Polyhydramnios refers to an excessive amount of amniotic fluid around the fetus in the uterus. The fetus’s kidneys produce the amniotic fluid, which flows into the womb via the fetus’s urine.
The fetus then swallows the fluid and reabsorbs it with its breathing motions. This act of swallowing helps balance the amount of amniotic fluid in the womb.
This process maintains a dynamic balance between the production and absorption of amniotic fluid. When a disruption affects the balance, complications can arise for the woman and fetus.
Polyhydramnios access in about 1to 2% of pregnancies. Most cases of polyhydramnios are mild and result from a gradual build-up of amniotic fluid during the second half of pregnancy. Severe polyhydramnios may cause shortness of breath, preterm labor, or other signs and symptoms.
Polyhydramnios symptoms result from pressure being exerted within the uterus and on nearby organs.
Mild polyhydramnios may cause few – if any – signs or symptoms. Severe polyhydramnios may cause –
• Shortness of breath or the inability to breathe
• Swelling in the lower extremities and abdominal wall
• Uterine discomfort or contractions
• Fetal malposition, such as breech presentation
• Sensation of tightness in the stomach
• Enlargement of the vulva
• Producing less urine
For most women, the cause of their polyhydramnios condition remains a mystery. Women with mild cases most likely have symptoms due to the increasing amount of fluid in their uterus. Moderate to severe polyhydramnios could be caused by the following –
• Birth defect affecting the baby’s ability to swallow
• High blood glucose levels (mother has diabetes either before or after becoming pregnant)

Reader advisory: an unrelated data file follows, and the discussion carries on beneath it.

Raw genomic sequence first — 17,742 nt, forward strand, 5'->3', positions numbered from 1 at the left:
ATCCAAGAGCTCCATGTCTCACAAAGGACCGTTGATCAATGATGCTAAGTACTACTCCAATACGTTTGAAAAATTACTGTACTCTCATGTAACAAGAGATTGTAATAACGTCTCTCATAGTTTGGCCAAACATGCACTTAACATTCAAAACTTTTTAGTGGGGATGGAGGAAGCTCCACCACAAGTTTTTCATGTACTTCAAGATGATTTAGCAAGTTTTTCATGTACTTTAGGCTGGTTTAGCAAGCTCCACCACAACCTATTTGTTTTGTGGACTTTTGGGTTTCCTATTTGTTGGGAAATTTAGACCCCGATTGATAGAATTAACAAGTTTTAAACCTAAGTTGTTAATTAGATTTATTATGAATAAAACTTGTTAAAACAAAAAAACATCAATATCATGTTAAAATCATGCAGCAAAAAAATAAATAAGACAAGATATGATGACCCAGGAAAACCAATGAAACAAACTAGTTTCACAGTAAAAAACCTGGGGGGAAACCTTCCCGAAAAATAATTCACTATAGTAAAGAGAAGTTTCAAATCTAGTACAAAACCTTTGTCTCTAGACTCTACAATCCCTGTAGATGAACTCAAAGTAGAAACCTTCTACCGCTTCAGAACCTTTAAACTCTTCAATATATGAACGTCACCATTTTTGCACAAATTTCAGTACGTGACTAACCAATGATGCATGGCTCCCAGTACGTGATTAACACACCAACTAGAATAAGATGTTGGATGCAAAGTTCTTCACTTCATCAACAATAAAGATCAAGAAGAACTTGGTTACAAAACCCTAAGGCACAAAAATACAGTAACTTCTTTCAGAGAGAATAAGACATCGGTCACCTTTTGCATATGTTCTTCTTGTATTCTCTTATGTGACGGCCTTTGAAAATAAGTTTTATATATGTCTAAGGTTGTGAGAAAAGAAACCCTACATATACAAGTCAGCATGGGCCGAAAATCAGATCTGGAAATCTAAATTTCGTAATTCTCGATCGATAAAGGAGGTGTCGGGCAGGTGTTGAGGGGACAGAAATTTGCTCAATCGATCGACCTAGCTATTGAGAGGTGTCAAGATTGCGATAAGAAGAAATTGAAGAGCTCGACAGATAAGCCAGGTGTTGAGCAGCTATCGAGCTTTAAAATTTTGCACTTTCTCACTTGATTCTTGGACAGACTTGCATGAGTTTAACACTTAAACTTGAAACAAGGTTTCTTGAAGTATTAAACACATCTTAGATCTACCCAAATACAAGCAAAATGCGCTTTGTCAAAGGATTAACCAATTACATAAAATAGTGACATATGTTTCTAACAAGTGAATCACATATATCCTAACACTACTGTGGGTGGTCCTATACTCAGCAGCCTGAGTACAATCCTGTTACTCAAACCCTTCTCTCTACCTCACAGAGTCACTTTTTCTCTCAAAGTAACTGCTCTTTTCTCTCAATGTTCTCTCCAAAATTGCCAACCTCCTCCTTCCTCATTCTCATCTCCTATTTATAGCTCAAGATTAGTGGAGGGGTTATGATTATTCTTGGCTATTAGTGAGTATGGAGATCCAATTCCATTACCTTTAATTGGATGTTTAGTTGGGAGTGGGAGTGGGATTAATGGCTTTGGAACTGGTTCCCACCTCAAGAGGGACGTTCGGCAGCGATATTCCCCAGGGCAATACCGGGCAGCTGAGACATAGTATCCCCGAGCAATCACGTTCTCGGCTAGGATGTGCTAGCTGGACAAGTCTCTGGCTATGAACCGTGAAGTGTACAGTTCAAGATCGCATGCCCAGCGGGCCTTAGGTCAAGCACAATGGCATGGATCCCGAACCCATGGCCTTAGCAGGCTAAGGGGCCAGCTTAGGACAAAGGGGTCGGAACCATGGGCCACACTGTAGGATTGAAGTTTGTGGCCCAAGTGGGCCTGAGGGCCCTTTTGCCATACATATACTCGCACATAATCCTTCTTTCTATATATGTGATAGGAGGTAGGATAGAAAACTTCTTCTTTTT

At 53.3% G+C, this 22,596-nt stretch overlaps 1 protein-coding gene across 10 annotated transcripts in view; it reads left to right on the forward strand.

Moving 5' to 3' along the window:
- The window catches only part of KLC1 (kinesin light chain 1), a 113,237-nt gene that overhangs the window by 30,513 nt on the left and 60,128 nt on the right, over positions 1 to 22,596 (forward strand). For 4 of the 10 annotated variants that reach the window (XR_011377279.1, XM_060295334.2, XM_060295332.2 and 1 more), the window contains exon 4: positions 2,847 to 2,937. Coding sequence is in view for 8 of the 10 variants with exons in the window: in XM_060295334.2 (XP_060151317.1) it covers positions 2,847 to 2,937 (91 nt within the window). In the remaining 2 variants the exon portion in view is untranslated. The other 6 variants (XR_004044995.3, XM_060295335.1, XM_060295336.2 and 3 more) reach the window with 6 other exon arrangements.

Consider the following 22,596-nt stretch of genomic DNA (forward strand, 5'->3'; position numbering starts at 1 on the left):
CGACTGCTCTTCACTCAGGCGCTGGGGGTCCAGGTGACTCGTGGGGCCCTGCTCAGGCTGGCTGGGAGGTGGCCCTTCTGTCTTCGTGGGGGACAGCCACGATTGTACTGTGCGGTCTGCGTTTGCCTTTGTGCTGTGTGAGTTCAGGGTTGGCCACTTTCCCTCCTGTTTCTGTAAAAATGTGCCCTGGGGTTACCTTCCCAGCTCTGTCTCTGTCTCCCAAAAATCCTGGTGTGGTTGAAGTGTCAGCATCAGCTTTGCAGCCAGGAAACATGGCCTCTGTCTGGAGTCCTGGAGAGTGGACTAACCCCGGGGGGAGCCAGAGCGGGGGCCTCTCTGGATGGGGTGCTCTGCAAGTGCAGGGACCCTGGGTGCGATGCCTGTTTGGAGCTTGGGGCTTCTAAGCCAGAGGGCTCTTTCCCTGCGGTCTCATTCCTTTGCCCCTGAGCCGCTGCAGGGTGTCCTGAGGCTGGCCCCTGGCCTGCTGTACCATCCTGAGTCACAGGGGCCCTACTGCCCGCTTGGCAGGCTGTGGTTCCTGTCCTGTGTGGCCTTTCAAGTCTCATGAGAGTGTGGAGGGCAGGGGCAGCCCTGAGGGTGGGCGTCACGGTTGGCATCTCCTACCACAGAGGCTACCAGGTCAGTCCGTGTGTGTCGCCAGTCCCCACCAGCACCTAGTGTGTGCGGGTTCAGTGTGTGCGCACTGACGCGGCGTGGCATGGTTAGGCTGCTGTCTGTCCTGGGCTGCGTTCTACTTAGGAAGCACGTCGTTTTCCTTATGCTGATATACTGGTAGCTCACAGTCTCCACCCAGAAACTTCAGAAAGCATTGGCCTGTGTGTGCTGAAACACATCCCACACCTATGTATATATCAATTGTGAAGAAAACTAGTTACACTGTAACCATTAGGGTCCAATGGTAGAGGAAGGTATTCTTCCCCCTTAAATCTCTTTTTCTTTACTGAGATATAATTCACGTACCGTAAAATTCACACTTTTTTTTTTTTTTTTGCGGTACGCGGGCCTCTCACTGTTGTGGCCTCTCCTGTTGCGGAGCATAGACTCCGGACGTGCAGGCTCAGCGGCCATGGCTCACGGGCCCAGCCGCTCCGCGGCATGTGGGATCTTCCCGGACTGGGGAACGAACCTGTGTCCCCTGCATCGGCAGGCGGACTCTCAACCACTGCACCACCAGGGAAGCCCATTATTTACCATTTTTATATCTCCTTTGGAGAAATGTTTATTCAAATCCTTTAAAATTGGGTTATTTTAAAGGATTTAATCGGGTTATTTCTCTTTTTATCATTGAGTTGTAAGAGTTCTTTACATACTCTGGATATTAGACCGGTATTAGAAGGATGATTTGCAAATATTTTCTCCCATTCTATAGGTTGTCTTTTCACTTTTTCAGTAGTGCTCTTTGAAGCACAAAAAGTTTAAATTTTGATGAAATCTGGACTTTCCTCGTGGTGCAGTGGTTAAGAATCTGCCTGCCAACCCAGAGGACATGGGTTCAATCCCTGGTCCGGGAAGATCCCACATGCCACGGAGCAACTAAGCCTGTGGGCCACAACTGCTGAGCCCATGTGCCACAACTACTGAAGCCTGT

• Differing blood types (mother has Rh-negative, the baby has Rh-positive)
• Carrying identical twins with transfusion syndrome
• Problem in the baby’s stomach
• Issues with the placenta
• Too much fluid in the baby
• Baby develops an infection
• Complications with the heart rate of the baby
Polyhydramnios is associated with –
• Premature birth
• Premature rupture of membranes – when your water breaks early
• Placental abruption – when the placenta peels away from the inner wall of the uterus before delivery
• Umbilical cord prolapse – when the umbilical cord drops into the vagina ahead of the baby
• C-section delivery
• Heavy bleeding due to lack of uterine muscle tone after delivery
A doctor will measure your stomach and determine if your uterus is too large. Typically, that means you are measuring two or more weeks ahead of your expected due date.
In addition, polyhydramnios can be diagnosed if the doctor has difficulty locating the heartbeat of the baby or feeling for the baby.
Ultimately an ultrasound will be done to determine the amount of amniotic fluid.
Doctors can also test the woman for issues that can cause polyhydramnios. These tests may include –
• Blood tests to check for maternal diabetes or infection
• A procedure called amniocentesis, in which a doctor collects a sample of amniotic fluid from the womb and sends it to a lab for genetic dialysis.
Mild cases of polyhydramnios rarely require treatment and may go away on their own. Even cases that cause discomfort can usually be managed without intervention.
If the patient experiences preterm labor, shortness of breath, or abdominal pain, you may need treatment- potentially in the hospital. Treatment may include –
• Drainage of excess amniotic fluid
Your health care provider may use amniocentesis to drain excess amniotic fluid from your uterus.
Your doctor may prescribe the oral medication indomethacin tohelp reduce fetal urine production and amniotic fluid volume. This medicine is not recommended beyond 31 weeks of pregnancy. Due to the risk of fetal heart problems, your baby’s heart may need to be monitored with a fetal echocardiogram and Doppler ultrasound.
If you have mild to moderate polyhydramnios, you’ll likely be able to carry your baby to term, delivering at 39 or 40 weeks. If you have severe polyhydramnios, your health care provider will discuss the appropriate timing of delivery, to avoid complications for you and your baby.
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